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Malwares Finds News Ways To Compromise Android Security

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Monday, February 27th, 2017


Researchers working at security firm Symantec recently discovered that notorious Android malwares Android.Bankosy and Android.Cepsohord have found new ways to defeat the operating system’s built-in security features. These two threats are well-known among the Android community since they are often used by criminals to steal passwords or to compromise the security and performance of Smartphones and tablets. They were also in the news recently when security researchers stumbled upon the fact that the malwares had found a way to breach the permission security model used by Android Marshmallow.

Android malware writers are always looking for ways to get a list of tasks that are currently running in the foreground. The list not only allows them to access apps that are installed on the device, it even helps them to create phishing overlay “injections” that can be used to launch malicious campaigns. Earlier hackers used to exclusively rely on the getRunningTasks() process to get a list of active tasks but Google deprecated the process as well as its API in Android 5 and 6 (Lollipop and Marshmallow) after realizing the security pitfalls associated with it.

As per the details published by Symantec, the recent versions of Android.Bankosy and Android.Cepsohord were using details published in few open source GitHub projects to get a list of active running tasks. The research team came across two ways in which the malwares were able to bypass the operating system’s security features and extract the list of running tasks.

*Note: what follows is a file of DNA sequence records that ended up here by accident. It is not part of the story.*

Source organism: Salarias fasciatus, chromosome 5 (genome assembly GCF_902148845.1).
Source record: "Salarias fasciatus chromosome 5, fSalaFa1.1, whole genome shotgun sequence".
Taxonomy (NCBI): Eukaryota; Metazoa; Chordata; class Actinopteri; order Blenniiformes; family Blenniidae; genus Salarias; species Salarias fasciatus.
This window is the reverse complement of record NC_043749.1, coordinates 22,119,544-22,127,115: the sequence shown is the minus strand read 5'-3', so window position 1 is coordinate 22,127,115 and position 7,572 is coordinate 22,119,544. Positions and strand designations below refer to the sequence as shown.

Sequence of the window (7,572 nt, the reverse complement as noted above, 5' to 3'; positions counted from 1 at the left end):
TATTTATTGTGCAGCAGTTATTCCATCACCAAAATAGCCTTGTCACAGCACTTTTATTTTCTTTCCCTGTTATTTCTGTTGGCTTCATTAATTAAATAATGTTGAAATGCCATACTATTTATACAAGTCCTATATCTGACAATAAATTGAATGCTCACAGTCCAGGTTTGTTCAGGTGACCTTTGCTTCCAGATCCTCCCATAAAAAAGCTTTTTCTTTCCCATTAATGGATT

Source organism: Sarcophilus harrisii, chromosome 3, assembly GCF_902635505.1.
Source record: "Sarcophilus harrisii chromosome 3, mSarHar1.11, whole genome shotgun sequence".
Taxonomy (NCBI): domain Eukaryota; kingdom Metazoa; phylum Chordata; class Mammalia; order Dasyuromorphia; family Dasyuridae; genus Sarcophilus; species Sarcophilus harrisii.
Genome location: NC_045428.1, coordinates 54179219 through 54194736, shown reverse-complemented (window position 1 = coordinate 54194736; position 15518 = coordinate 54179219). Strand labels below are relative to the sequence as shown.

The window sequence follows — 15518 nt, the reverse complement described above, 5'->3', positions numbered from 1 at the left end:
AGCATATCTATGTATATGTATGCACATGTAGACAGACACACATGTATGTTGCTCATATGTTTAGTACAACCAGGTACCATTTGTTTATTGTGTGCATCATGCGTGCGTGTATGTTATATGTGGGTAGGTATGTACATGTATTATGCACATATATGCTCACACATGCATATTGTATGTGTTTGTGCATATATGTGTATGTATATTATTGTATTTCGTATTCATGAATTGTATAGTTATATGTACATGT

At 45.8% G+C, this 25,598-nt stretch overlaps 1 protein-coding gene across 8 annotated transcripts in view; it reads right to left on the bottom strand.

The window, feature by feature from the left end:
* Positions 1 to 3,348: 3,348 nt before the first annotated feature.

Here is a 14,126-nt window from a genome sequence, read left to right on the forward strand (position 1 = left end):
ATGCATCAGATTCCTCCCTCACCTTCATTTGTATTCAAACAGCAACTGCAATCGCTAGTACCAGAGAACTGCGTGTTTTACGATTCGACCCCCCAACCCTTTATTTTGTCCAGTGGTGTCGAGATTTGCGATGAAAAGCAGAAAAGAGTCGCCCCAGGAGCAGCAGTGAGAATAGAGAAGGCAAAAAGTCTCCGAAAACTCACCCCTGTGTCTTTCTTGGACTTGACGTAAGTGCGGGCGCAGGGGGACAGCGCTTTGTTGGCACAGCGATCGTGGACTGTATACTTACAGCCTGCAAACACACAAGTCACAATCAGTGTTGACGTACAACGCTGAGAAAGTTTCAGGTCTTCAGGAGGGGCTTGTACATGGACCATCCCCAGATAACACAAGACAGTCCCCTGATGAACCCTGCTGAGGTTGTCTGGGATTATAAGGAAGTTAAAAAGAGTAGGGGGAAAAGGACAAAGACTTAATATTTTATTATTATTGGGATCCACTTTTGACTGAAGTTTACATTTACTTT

1) Reading /proc/ system file

The first technique relies on reading the /proc/ system file to get a list of current tasks. It was published by Jared Rummler on GitHub as a part of AndroidProcesses project. While Jared’s app is not dangerous in any way, hackers have managed to use its data for malicious activities. The worst part is that using the technique does not require any special permission. However, the good news is that the technique doesn’t work in version 7 of Android (also known as Android Nougat).

2) Using UsageStatsManager API

The second trick uses Jared’s technique as well as a method posted by GeeksOnSecurity to extract the list of current tasks. The method uses Android’s UsageStatsManager API to get a list of active processes. The API works by querying the usage statistics of all the apps that were active in the last couple of seconds. While UsageStatsManager requires special privileges, hackers were able to bypass it by disguising their app as Google Chrome browser. However, the method works only on Android devices manufactured by certain manufacturers.

The recent discovery by Symantec clearly shows that malware writers are continuously finding new ways to break Android’s security features. Symantec recommends keeping the Operating System up-to-date, downloading apps only from trusted sources, paying close attention to the permissions requested by the apps as well as installing a reliable security solution to keep Smartphones and tablets safe from such threats. Users are also advised to take backup of their important data so that their work and life doesn’t get compromised even if their Android device gets infected with these malwares.


February 27, 2017
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